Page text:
A TPPA conspiracy we can all get behind

The Trans-Pacific Partnership Agreement (TPPA) was just signed in Auckland today, despite well-organised protests, and reasonable disagreements (excepting, naturally, the hyperbole of one Matthew Hooton, who – to ape his style of discourse – is an ‘insane and embittered right-wing PR hack’) between various bodies in Aotearoa. The fact that it has been signed doesn’t in itself change our world; now the treaty has to be ratified via legislation, and it is quite possible that even at this late stage everything could collapse because – despite the assurances of US negotiators – the Congress of the United States of America may decide to either change the terms of the deal, or just not ratify it on their end.

Will that happen? Well, indications are that Congress wants ‘clarification’ on some key points (read: they want to change some of the details and requirements their negotiators committed them to), and given that President Obama has signalled that the TPPA’s signing is something he is keen on, its even possible that Republican-controlled Congress might decide not to ratify the treaty through legislation just out of sheer spite. ((The power of spite in US politics is strong at the moment; I suspect it will be granted the status of a person any day now, and will promptly sue all and sundry.)) Some have speculated that as the US never really have played fair when it comes to trade agreements – the Land of the Free likes other nations to drop tariffs; it just doesn’t think that should be a two-way street – expecting the US to sign away even the most minor concessions is laughable.

The chief complaint about the TPPA has been the secrecy under which it was negotiated, after all. Only the negotiators knew what their respective governments were willing to trade away or compromise on for potential benefits. This was not a trade deal in which the public were asked ‘What do you think?’ Rather, it was handed to them, under the idea ‘This is the best we could do!’ Most of the conspiracy theories surrounding the TPPA either have it governments like ours (Aotearoa) were always seeking to serve US interests, or the negotiators were so captured by the idea of needing to not lose face and admit the deal is bad that they have lied about the pros out weighing the cons. I’m not going to speak directly to either of those possibilities here.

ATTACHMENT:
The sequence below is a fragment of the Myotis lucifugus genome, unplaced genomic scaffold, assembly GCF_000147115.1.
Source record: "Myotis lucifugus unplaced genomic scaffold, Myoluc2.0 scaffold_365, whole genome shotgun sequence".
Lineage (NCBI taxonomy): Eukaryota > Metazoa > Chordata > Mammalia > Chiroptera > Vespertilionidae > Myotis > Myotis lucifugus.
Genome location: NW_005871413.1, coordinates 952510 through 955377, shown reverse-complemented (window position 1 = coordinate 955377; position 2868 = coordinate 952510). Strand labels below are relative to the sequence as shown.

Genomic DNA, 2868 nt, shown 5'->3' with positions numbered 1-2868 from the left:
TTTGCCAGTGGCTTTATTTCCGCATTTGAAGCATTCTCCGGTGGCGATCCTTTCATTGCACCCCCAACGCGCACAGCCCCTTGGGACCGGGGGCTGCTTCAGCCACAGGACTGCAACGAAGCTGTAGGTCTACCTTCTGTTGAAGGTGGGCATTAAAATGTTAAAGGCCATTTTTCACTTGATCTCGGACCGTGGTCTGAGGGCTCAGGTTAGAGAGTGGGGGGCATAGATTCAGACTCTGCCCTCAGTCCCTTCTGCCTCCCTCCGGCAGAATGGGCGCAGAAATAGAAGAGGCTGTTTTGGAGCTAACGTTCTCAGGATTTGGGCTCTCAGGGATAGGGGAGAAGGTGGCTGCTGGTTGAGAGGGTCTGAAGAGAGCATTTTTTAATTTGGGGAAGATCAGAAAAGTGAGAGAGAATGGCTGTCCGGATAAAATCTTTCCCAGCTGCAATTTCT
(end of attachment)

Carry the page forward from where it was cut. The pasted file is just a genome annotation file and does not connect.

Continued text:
No; indulge me, if you will, in a bit of ideation about another potential conspiracy. We all know (or, at least, we pretend to know) that if the TPPA was ever worth undertaking, the day the US was invited to the table was the day it got bent out of shape. The US is an economic juggernaut, whilst the original parties to the TPPA (Aotearoa, Brunei, Singapore, and Chile) were small trading partners with a few shared economic interests. The US’ demands required significant concessions of these small parties just to get them in the room. What if, then, the US never intended to give anything up at all? What if joining in the negotiations – and requiring the other players do things they didn’t want to, like extending copyright terms and the like – was merely a useful way to encourage foreign nations to adopt US-style laws without having to advocate for them through open processes?

Think of it this way: ((This is a stylistic quirk I’m considering ridding myself of, given that I feel I use it a lot in my writing.)) Given that the TPPA covers 12 countries, one country – even a big one like the US – pulling out wouldn’t necessitate the agreement collapsing. The other countries could still ratify in the hope the US would eventually join, or because they think the benefits of the treaty can still be realised without engagement from the US. Or – and I’m fond of this bit of folk psychology – the negotiators and their respective governments, because they have spent so much time and effort convincing people – including themselves – that the TPPA is good, end up ratifying just to prove their detractors wrong.

Let’s assume the US proponents of ‘American laws overseas’ know this. They want US-style laws around copyright and the like, but have found that foreign governments have been loathe to adopt them, for a variety of reasons, including fear of public opprobrium. Having failed to win the war of ideas in the democratic space, US legal patriots decide that the best way to foster US-style laws overseas is by getting governments to agree to them for some greater good… Such as improved trade access to the US market. Rather than deal with hesitant governments, they decide to push for US-style laws and regulations with the negotiators of trade deals, knowing that if they can make the turn towards Americana a straight trade-off, governments will come around to their way of thinking.

So, the US – in this story – could have entered negotiations and pushed other nations to adopt US-centric proposals, knowing that they wouldn’t have to ratify the agreement. After all, once the treaty is signed, the other nations are likely to ratify even without the US. Not doing so would be tantamount to admitting that all that effort not only had been squandered, but that the US-style changes in law aren’t actually good in-and-of-themselves. As such, ((Another stylistic quirk.)) the US gets its way without having to commit to anything.